Geothermal heat can provide cheap fresh water to homesteads and small townships in the outback by removing salt from brackish aquifers.

Hal Gurgenci is a Professor of Mechanical Engineering at the University of Queensland, and the Director of the Queensland Geothermal Energy Centre of Excellence, which was established last year by a $15 million grant from the Queensland government.

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Freaks of the Sea

Image of freak wave

In 1978 the German cargo vessel MS München was struck by a freak wave 24–30 metres high. Image from Horizon – Freak Wave courtesy of BBC Worldwide. © BBC/Monkey Experiment

By Murray Rudman

Once the stuff of maritime legend, rogue waves up to 30 metres high have been detected by satellites, posing a significant threat to shipping and oil rigs. Now computational scientists are smashing virtual rogue waves into virtual oil and gas platforms to help design stronger, safer structures.

Dr Murray Rudman is Program Leader of Computational and Mathematical Modelling at CSIRO Mathematics, Informatics and Statistics in Melbourne.

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Reef Emissions Affect Climate

Image of reef

Reefs produce aerosols that affect rainfall locally.

By Graham Jones & Zoran Ristovski

Coral reefs produce a natural aerosol that creates clouds over the ocean and keeps sea surface temperatures stable – with implications for both reefs and rainforests.

Graham Jones is an Associate Professor in climate science at Southern Cross University, Lismore. Zoran Ristovski is an Associate Professor in atmospheric science at Queensland University of Technology, Brisbane.

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How Australia Dried Out

Image of ancient lake

Sediments of the ancient Lake Bungunnia near Rufus River in western NSW. The white horizon is the dust layer marking the start of arid climatic regimes. Photo: Richard Stanaway

By Sandra McLaren & Malcolm Wallace

Lake Bungunnia, a megalake that existed 1–2 million years ago in today’s Murray–Darling Basin, reveals the story and timing of the onset of arid climatic conditions in south-eastern Australia.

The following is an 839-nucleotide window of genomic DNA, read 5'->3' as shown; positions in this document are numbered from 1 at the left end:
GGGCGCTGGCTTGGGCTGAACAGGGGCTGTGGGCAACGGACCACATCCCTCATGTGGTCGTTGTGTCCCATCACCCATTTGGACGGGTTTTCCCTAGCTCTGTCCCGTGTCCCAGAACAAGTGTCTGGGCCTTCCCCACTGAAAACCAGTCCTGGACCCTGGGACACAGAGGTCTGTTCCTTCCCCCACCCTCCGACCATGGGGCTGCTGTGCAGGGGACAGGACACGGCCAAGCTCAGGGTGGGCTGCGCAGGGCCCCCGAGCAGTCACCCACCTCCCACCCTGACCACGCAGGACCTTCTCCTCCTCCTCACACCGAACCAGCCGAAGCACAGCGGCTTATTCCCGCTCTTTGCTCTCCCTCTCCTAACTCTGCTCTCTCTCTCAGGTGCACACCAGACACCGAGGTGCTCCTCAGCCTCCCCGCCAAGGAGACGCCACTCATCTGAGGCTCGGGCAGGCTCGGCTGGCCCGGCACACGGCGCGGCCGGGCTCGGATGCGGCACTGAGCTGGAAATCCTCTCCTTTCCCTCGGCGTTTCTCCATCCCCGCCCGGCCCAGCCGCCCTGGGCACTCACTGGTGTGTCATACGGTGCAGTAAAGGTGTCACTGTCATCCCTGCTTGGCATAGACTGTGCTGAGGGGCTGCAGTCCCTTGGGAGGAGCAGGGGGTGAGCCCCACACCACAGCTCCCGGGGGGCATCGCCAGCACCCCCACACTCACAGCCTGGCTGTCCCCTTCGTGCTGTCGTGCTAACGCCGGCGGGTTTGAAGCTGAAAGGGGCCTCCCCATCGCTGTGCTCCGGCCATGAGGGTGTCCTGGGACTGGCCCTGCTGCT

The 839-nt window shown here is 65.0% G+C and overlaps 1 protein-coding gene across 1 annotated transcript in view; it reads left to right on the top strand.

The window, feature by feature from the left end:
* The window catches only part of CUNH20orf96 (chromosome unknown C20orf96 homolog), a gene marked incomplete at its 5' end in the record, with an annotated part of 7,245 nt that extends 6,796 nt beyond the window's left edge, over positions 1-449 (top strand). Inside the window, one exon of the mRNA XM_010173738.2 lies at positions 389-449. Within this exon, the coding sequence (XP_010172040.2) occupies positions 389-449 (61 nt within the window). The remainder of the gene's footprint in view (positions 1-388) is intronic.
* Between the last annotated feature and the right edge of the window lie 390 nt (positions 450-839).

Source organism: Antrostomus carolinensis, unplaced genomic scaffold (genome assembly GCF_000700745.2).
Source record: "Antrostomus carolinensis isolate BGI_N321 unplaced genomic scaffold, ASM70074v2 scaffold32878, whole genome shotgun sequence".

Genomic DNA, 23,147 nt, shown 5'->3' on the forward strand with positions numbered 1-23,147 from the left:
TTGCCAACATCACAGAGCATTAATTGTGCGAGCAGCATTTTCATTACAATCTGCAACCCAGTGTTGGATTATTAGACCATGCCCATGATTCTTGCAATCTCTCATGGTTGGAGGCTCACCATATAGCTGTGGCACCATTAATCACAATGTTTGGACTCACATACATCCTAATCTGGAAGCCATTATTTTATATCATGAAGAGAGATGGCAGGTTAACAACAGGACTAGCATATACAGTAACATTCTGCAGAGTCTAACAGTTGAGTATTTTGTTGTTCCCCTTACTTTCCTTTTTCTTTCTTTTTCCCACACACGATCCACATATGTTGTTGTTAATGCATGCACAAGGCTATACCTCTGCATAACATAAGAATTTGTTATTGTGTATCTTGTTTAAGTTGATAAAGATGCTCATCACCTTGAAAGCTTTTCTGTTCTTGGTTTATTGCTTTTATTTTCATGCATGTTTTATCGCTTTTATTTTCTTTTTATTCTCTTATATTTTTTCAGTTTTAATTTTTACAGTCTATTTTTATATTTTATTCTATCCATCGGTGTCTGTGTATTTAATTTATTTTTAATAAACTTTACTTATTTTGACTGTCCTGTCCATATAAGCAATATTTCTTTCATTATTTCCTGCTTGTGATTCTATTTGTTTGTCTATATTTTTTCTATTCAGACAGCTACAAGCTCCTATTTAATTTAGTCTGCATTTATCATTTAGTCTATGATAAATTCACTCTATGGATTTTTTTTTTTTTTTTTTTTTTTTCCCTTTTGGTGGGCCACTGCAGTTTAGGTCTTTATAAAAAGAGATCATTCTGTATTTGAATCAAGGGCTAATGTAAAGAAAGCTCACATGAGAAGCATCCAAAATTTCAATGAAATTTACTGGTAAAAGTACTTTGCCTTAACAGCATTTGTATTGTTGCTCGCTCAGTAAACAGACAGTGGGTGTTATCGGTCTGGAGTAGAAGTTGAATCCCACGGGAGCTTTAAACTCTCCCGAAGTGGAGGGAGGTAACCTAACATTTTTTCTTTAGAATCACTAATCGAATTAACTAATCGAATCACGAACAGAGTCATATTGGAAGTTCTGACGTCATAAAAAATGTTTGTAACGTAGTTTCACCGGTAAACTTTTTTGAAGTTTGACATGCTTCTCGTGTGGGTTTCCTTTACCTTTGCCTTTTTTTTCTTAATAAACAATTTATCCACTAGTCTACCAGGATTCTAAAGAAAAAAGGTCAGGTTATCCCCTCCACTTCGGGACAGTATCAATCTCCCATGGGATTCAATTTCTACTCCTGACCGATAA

Dr Sandra McLaren and Dr Malcolm Wallace are from the School of Earth Sciences at the University of Melbourne. This article is based on their research published recently in the journal Global and Planetary Change.

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The First Breath

Image of lungfish ribs

The cranial ribs in the Australian lungfish Neoceratodus forsteri are needed to anchor the pectoral girdle, allowing the fish to raise its head to gulp air. Image adapted from Johanson et al. 2005.

By Alice Clement

A new fossil find shows that a global decline in oxygen millions of years ago drove the evolution of air-breathing in lungfishes.

Alice Clement is a PhD student at the Research School of Earth Sciences of the Australian National University and Museum Victoria, where she is studying lungfish evolution and anatomy.

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Entropy Theories in State of Disorder

Image of Stephen Hawking

Stephen Hawking in freefall flight on board a modified Boeing 727 jet that completes a series of steep ascents and dives to create short periods of weightlessness due to freefall. During this flight Hawking experienced eight such periods. Now one of his theories about entropy is in freefall too. Photo: NASA

By Stephen Luntz

Australian researchers have found that there is more disorder in the universe than previously realised – and that one of Stephen Hawking’s assumptions is probably wrong.